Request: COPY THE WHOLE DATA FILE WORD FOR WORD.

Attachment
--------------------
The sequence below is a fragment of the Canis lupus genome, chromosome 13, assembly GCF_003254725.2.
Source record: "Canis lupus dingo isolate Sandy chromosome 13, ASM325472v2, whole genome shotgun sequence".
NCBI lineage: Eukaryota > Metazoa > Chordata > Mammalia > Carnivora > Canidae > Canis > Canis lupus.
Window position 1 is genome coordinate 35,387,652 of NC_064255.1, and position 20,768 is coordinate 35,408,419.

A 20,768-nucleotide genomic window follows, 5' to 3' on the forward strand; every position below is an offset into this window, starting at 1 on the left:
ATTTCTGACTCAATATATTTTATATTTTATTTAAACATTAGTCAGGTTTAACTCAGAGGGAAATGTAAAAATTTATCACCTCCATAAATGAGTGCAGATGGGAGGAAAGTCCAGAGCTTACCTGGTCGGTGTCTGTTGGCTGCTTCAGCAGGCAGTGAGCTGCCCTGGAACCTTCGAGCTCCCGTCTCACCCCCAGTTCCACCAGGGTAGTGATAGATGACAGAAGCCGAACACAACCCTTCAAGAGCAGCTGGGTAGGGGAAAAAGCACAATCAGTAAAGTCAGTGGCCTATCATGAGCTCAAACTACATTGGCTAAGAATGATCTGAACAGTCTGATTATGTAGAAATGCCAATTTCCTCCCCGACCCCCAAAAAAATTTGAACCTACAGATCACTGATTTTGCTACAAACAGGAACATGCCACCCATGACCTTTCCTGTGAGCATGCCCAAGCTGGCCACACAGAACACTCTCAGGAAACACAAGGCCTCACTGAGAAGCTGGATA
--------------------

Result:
The sequence below is a fragment of the Canis lupus genome, chromosome 13, assembly GCF_003254725.2.
Source record: "Canis lupus dingo isolate Sandy chromosome 13, ASM325472v2, whole genome shotgun sequence".
NCBI lineage: Eukaryota > Metazoa > Chordata > Mammalia > Carnivora > Canidae > Canis > Canis lupus.
Window position 1 is genome coordinate 35,387,652 of NC_064255.1, and position 20,768 is coordinate 35,408,419.

A 20,768-nucleotide genomic window follows, 5' to 3' on the forward strand; every position below is an offset into this window, starting at 1 on the left:
ATTTCTGACTCAATATATTTTATATTTTATTTAAACATTAGTCAGGTTTAACTCAGAGGGAAATGTAAAAATTTATCACCTCCATAAATGAGTGCAGATGGGAGGAAAGTCCAGAGCTTACCTGGTCGGTGTCTGTTGGCTGCTTCAGCAGGCAGTGAGCTGCCCTGGAACCTTCGAGCTCCCGTCTCACCCCCAGTTCCACCAGGGTAGTGATAGATGACAGAAGCCGAACACAACCCTTCAAGAGCAGCTGGGTAGGGGAAAAAGCACAATCAGTAAAGTCAGTGGCCTATCATGAGCTCAAACTACATTGGCTAAGAATGATCTGAACAGTCTGATTATGTAGAAATGCCAATTTCCTCCCCGACCCCCAAAAAAATTTGAACCTACAGATCACTGATTTTGCTACAAACAGGAACATGCCACCCATGACCTTTCCTGTGAGCATGCCCAAGCTGGCCACACAGAACACTCTCAGGAAACACAAGGCCTCACTGAGAAGCTGGATA